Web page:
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Starting an LLC, or a Limited Liability Corporation, isn’t a difficult or highly expensive thing to do.

Step 1: Establish a Business Name

When you’re starting an LLC, the first thing you need to do is you need to do a search for the name you want to use for your business. Note that this doesn’t need to necessarily be your brand name, this can be a special name for your LLC. The way to do this is to go to the Secretary of State’s website in the state where you are starting the business, and do a search for your name to make sure that name is not already taken.

In most situations, it is recommended to register your LLC in the state where you are going to operate, not in another state. Otherwise, you will end up having to also register the business in your own state as a foreign entity, which can add considerable expense and hassle.

Step 2: Articles of Incorporation

Having performed the search for your business name to find one which is not taken, you then need to file what are called the Articles of Incorporation or Articles of Organization. Typically this is a form filled out on your Secretary of State’s website, where you will specify the business / LLC name, the initial member or members (owner or owners) of the company, and a registered agent with a physical address that can receive mail on your behalf. Some business owners act as their own registered agent, and some hire a company to handle this for them. Harbor Compliance offers a Registered Agent Service in all 50 states for about $99 a year, which is helpful if you’d rather not list your own address for this role.

In some states, it may be required to file the Articles in person at a government office.

There will be a filing fee which varies from state to state.

Once the filing has been processed, the state will send you a document confirming that your LLC has been formed.

Some states require the publication of a notification (i.e. in an approved newspaper’s classifieds) when your business is formed. Check with your state’s requirements to see if you need to do this in your state.

Step 3: Operating Agreement

The next step is to create an Operating Agreement, which is a contract between the LLC and you (as a member of the LLC) which spells out exactly how the LLC is going to operate. This can include member salary and distributions, where the business is going to be located, the process for adding new LLC members in the future, the process for removing members, the frequency of member meetings, and so on.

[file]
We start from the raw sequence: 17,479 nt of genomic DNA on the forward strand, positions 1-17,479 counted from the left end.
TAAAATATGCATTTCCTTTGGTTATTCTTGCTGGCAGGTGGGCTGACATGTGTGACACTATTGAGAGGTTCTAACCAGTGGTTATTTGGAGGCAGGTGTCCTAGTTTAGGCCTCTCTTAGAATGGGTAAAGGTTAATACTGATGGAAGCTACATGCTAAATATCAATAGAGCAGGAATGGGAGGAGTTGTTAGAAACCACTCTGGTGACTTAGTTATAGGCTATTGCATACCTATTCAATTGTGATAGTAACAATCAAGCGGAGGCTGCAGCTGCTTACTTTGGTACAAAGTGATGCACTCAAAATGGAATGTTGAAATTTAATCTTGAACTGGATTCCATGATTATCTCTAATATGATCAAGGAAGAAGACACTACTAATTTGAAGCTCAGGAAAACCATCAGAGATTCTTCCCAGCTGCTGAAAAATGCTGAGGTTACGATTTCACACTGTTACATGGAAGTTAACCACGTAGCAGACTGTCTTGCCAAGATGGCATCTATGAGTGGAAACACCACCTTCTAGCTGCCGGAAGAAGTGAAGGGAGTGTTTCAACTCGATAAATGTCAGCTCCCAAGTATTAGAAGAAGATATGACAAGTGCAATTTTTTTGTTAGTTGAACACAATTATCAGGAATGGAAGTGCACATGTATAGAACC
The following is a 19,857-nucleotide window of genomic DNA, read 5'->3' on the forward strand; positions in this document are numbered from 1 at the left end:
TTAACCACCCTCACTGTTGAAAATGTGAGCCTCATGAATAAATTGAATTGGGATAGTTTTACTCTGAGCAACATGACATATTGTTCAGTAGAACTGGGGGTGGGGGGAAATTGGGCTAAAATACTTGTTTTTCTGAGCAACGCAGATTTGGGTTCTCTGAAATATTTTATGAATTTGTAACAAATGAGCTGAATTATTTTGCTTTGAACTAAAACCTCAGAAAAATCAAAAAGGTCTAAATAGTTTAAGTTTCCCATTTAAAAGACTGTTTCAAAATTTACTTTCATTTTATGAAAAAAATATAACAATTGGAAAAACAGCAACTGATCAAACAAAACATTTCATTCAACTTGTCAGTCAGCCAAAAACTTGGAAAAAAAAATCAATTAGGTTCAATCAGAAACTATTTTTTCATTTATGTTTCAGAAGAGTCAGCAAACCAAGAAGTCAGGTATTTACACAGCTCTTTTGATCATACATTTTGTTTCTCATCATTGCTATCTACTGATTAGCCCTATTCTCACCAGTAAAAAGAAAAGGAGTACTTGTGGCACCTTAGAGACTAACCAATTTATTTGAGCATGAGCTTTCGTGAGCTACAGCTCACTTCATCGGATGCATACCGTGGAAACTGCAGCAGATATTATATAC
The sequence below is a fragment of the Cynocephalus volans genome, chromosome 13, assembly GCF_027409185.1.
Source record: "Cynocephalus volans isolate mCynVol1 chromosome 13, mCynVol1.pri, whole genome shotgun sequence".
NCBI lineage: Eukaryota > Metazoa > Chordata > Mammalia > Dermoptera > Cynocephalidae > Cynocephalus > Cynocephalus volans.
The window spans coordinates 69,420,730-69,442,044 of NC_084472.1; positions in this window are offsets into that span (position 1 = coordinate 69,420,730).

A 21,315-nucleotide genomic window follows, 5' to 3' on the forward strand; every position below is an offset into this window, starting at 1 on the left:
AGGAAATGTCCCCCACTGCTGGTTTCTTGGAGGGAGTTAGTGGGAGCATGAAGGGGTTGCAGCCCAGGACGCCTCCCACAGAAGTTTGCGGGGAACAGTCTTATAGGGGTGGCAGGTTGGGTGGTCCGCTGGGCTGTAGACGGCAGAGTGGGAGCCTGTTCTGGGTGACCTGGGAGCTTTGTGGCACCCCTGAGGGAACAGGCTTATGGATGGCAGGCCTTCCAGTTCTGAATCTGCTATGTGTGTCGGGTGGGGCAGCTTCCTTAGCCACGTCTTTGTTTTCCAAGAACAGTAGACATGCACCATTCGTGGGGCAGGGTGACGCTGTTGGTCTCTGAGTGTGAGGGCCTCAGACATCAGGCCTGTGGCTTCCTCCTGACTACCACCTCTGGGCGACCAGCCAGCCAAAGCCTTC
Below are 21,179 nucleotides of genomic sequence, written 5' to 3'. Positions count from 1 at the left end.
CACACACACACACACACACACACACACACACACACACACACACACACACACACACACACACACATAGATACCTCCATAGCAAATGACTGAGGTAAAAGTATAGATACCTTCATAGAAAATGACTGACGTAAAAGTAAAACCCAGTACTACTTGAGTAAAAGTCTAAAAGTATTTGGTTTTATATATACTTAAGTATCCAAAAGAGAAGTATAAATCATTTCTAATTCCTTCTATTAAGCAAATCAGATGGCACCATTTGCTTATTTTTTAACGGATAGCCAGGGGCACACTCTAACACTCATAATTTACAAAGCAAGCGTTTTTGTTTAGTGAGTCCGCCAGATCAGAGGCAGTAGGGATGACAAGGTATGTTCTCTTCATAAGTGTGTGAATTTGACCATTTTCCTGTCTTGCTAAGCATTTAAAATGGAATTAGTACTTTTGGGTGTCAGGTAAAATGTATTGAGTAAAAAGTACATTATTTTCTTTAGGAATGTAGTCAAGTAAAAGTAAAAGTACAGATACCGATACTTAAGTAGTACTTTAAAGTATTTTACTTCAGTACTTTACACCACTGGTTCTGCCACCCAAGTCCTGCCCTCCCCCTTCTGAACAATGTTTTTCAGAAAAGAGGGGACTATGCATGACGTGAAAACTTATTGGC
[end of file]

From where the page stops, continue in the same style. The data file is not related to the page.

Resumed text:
The reason the Operating Agreement is important, and must be followed diligently in the running of the business, is because it’s the way you can demonstrate that your business is indeed actually being run as an LLC, thus entitling you to the liability protections offered by an LLC business type. If someone who seeks legal action against your business can demonstrate you are NOT running things according to an LLC operating agreement, they can do what is called “pierce the corporate veil” and make members personally liable in lawsuits against the business.

Step 4: Annual Report

LLCs and other state-registered businesses are required to file an Annual Report every year. The Annual Report may involve confirming LLC members and/or Registered Agent information, and in some cases may involve filing annual meeting minutes. This, and the fee associated with the Annual Report, varies from state to state.

Filing the annual report late can result in very expensive late fees. Failing to file the annual report at all can result in your LLC becoming inactive or even being dissolved, which of course causes tremendous problems and opens up huge liability issues for the LLC members. So find out when your state’s annual report is due and make sure you always file it on time.

Looking for help to make sure you stay compliant? Harbor Compliance offers a Managed Annual Report Service where they will handle everything for you in whatever state you reside.

In fact, you can have a company take care of the paperwork for your whole LLC filing if you don’t feel confident pursuing it yourself or just want to save some hassle. BetterLegal files with your State same day so you’ll have your Business within 2 business days.

Special thanks to Jim Hart from Hawthorn Law for inspiration for this article.